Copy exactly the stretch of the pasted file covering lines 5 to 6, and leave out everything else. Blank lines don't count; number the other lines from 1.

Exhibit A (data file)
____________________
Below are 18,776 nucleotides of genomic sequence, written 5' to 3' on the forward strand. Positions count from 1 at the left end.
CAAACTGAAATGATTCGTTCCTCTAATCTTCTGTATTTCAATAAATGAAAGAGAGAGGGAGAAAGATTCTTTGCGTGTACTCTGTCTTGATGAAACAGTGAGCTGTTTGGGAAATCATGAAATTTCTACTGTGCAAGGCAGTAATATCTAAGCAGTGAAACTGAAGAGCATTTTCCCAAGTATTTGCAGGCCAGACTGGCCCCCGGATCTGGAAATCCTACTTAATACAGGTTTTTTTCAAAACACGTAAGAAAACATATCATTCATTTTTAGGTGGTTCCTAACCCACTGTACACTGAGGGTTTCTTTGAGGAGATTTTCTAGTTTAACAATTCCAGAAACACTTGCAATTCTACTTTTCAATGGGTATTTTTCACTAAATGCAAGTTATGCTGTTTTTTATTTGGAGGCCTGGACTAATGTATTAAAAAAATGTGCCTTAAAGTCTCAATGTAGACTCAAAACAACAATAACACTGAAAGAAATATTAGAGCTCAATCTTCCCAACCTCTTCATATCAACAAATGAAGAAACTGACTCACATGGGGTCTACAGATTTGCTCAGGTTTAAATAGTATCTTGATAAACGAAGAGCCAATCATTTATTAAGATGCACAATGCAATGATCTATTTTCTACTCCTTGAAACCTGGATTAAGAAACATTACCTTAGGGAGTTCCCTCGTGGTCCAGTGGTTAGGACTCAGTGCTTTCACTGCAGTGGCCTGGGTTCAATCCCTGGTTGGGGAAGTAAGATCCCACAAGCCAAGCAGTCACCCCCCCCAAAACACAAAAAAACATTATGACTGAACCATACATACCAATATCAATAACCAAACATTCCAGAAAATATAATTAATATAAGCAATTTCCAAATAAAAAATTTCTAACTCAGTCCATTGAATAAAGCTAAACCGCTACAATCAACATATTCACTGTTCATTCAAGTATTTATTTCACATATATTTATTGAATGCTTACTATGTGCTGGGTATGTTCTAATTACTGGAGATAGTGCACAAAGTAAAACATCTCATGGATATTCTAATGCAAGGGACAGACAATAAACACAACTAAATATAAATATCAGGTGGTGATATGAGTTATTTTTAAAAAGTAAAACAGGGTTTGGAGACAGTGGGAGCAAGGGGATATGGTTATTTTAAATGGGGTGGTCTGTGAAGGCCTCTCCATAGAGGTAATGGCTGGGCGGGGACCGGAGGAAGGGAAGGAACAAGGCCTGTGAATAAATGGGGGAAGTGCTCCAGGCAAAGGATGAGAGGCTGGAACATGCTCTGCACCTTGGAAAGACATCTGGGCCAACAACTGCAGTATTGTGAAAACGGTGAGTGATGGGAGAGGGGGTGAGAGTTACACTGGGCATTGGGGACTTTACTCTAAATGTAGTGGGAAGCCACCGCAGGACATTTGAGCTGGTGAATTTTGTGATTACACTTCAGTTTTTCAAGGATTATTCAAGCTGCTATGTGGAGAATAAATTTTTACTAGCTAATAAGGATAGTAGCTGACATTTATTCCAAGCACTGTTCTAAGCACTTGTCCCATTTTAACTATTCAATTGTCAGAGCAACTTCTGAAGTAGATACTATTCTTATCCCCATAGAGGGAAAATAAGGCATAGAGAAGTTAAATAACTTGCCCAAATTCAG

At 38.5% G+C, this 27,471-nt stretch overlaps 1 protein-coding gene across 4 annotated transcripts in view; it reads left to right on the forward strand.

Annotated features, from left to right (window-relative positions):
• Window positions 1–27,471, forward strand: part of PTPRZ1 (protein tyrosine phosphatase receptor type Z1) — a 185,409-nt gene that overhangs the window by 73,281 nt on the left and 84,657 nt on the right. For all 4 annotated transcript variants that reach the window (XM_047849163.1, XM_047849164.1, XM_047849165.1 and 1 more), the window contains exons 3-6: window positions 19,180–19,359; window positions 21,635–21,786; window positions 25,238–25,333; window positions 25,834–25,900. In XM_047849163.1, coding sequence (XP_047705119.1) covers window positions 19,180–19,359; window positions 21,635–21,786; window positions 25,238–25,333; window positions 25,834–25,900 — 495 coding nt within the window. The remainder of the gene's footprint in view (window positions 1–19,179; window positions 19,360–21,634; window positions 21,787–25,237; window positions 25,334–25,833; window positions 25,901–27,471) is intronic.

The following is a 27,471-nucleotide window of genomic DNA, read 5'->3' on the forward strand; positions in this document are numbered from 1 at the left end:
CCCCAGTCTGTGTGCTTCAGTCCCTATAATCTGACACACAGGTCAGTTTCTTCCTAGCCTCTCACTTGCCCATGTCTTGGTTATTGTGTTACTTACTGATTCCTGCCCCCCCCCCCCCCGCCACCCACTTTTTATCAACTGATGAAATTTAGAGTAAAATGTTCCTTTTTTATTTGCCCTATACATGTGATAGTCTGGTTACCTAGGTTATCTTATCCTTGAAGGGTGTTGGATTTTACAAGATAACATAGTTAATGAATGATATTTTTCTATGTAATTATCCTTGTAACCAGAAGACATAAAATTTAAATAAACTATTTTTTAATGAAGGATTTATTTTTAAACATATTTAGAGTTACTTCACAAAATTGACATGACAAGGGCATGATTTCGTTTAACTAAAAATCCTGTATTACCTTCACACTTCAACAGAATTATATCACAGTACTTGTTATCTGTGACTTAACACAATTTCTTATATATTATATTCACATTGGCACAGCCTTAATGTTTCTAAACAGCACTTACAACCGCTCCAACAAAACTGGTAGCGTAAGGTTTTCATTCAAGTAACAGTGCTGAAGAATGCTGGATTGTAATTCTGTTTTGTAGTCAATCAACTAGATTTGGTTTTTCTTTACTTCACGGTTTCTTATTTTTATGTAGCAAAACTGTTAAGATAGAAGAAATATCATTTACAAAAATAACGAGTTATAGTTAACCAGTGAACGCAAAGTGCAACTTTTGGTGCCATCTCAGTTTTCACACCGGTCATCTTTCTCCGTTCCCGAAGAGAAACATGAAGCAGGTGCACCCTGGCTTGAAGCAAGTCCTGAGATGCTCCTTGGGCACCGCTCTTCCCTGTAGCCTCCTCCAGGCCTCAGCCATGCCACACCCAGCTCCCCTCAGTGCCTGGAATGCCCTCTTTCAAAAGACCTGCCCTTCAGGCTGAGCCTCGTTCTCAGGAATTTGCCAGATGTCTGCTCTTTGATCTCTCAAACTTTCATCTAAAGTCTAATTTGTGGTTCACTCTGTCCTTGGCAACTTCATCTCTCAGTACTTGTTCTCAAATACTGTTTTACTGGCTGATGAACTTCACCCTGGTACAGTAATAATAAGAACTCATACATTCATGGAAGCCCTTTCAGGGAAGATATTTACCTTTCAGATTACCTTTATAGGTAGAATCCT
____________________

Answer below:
• Window positions 1–27,471, forward strand: part of PTPRZ1 (protein tyrosine phosphatase receptor type Z1) — a 185,409-nt gene that overhangs the window by 73,281 nt on the left and 84,657 nt on the right. For all 4 annotated transcript variants that reach the window (XM_047849163.1, XM_047849164.1, XM_047849165.1 and 1 more), the window contains exons 3-6: window positions 19,180–19,359; window positions 21,635–21,786; window positions 25,238–25,333; window positions 25,834–25,900. In XM_047849163.1, coding sequence (XP_047705119.1) covers window positions 19,180–19,359; window positions 21,635–21,786; window positions 25,238–25,333; window positions 25,834–25,900 — 495 coding nt within the window. The remainder of the gene's footprint in view (window positions 1–19,179; window positions 19,360–21,634; window positions 21,787–25,237; window positions 25,334–25,833; window positions 25,901–27,471) is intronic.

The following is a 27,471-nucleotide window of genomic DNA, read 5'->3' on the forward strand; positions in this document are numbered from 1 at the left end: